BEYOND KILLING US SOFTLY: THE STRENGTH TO RESIST
Margaret Lazarus and Renner Wunderlich of Cambridge Documentary Films have put the punch into political correctness for several decades of stalwart non-fiction, from a feature-length appreciation of Socialist presidential candidate Euegene V. Debs to Defending Our Lives, a muckraking defense of women imprisoned in Massachusetts after killing their male batterers. This time, their enemy is the fashion and advertising media, blamed for turning confident, resilient young girls into unhappy, even suicidal teens with eating and learning disorders.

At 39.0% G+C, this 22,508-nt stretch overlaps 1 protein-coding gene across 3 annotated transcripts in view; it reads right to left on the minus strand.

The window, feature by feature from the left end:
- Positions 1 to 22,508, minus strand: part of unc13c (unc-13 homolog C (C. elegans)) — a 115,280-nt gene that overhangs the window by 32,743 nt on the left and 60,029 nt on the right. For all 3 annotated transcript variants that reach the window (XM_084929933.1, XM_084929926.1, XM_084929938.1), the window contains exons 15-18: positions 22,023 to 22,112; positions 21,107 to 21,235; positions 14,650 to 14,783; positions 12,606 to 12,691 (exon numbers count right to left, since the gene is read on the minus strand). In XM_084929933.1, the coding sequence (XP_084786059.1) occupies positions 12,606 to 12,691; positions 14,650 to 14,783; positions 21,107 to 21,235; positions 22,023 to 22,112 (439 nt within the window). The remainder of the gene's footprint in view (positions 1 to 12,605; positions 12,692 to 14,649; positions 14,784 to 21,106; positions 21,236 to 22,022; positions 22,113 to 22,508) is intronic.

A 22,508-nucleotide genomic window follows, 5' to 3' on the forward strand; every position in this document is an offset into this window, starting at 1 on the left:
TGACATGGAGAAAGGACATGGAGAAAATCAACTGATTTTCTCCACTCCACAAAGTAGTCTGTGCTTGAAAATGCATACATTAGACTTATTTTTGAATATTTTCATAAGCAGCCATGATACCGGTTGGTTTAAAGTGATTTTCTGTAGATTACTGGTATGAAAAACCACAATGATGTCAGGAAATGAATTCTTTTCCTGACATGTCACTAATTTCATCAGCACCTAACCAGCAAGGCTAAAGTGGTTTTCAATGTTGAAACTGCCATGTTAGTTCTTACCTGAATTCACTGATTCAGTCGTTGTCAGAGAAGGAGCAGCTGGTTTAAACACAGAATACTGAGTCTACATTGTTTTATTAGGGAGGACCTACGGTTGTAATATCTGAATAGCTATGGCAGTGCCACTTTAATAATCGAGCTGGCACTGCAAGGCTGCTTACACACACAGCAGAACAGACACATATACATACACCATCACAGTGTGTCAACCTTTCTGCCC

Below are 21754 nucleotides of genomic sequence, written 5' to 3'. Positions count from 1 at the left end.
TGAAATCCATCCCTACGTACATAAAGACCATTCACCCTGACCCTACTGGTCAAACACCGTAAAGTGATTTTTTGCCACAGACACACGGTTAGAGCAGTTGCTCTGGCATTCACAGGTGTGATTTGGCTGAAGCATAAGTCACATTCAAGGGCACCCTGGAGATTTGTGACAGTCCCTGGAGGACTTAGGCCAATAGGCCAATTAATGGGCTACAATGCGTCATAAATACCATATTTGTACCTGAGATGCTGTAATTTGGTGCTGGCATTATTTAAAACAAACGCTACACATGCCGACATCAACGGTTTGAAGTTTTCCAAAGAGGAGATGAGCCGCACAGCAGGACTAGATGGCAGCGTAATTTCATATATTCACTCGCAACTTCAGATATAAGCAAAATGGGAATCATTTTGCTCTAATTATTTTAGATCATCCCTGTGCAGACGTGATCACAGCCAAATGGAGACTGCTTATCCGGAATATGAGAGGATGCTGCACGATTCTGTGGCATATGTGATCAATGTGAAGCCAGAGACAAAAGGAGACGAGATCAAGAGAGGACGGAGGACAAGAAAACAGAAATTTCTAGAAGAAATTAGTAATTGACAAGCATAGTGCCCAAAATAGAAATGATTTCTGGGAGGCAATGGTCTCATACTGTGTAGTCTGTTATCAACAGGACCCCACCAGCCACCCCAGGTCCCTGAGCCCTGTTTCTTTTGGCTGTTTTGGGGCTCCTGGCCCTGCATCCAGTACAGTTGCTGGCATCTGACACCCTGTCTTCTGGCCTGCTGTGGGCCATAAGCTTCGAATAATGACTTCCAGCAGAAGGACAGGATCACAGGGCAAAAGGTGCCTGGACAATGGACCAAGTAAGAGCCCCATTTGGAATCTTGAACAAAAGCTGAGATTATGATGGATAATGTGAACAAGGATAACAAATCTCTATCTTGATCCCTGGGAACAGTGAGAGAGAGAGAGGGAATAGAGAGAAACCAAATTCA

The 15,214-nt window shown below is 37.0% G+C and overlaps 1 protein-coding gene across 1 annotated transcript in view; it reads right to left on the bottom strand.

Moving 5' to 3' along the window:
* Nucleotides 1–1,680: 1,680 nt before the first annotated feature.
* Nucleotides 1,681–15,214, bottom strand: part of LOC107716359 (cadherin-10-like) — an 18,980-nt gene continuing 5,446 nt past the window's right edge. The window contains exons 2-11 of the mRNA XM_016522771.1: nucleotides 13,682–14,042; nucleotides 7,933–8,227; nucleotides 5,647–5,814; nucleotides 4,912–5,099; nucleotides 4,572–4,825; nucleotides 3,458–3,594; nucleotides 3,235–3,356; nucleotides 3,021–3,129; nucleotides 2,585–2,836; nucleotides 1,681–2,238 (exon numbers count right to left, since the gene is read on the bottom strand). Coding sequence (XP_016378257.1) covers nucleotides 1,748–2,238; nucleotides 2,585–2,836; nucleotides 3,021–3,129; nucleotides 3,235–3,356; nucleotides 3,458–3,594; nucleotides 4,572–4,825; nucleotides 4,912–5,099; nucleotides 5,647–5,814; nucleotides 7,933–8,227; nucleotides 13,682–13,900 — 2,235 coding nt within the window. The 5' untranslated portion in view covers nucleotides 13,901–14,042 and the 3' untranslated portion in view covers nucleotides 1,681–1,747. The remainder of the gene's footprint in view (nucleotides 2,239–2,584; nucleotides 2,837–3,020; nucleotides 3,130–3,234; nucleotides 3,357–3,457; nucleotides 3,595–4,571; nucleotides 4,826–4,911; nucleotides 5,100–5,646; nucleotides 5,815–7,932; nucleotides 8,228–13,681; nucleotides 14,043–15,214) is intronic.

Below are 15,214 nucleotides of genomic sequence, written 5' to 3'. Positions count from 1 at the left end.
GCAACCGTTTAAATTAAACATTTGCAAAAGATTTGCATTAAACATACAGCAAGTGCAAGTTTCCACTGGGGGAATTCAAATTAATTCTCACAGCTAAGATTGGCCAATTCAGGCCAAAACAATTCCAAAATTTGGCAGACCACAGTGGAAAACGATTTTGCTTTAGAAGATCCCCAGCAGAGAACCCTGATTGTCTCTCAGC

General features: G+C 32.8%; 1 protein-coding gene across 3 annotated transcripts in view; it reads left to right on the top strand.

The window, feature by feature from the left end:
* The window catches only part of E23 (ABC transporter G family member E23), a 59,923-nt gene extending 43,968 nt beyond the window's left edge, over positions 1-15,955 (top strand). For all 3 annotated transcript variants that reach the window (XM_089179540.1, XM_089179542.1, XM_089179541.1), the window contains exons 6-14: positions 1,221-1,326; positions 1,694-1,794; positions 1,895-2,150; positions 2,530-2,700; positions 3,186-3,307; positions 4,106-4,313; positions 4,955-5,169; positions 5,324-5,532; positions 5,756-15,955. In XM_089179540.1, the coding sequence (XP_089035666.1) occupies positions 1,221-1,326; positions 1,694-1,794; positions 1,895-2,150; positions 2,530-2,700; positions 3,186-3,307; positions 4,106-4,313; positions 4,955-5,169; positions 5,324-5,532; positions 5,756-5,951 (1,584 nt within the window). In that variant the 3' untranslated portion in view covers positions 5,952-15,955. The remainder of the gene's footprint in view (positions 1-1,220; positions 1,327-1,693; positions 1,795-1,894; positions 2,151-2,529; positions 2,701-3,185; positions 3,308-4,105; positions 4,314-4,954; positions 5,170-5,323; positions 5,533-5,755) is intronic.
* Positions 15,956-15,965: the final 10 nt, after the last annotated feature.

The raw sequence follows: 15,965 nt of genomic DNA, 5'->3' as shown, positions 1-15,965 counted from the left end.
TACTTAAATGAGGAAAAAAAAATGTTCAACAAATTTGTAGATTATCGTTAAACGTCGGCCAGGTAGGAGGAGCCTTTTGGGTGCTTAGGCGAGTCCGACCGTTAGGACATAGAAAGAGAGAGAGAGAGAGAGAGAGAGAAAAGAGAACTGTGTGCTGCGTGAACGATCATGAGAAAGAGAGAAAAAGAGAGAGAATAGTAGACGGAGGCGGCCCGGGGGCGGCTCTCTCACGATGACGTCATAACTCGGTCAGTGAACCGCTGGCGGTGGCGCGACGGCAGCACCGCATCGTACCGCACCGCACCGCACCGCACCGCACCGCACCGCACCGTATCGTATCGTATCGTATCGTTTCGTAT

"You are the first image-based generation," feminist theorist Gail Dines lectures a group of youth, and we see what she means in a scene in which young girls of color sing along unquestioningly to a video of Britney Spears showing off a toned, perfectly exercised lithe body. Will they drive themselves crazy, rejecting their individual looks because they don't match up to Britney's? "It is a radical act not to participate in the culture of body loathing," a clinical sociologist notes. Lazarus and Wunderlich bring together Third Wave feminist Amy Richards and Ms. Founder Gloria Steinem to discuss female bodies; and, of course, there's a learned visit with Carol Gilligan, Harvard Professor of Gender Studies. What do advertisements teach us? "Imperfection," says Steinem, "and the instant need for products to fix us up."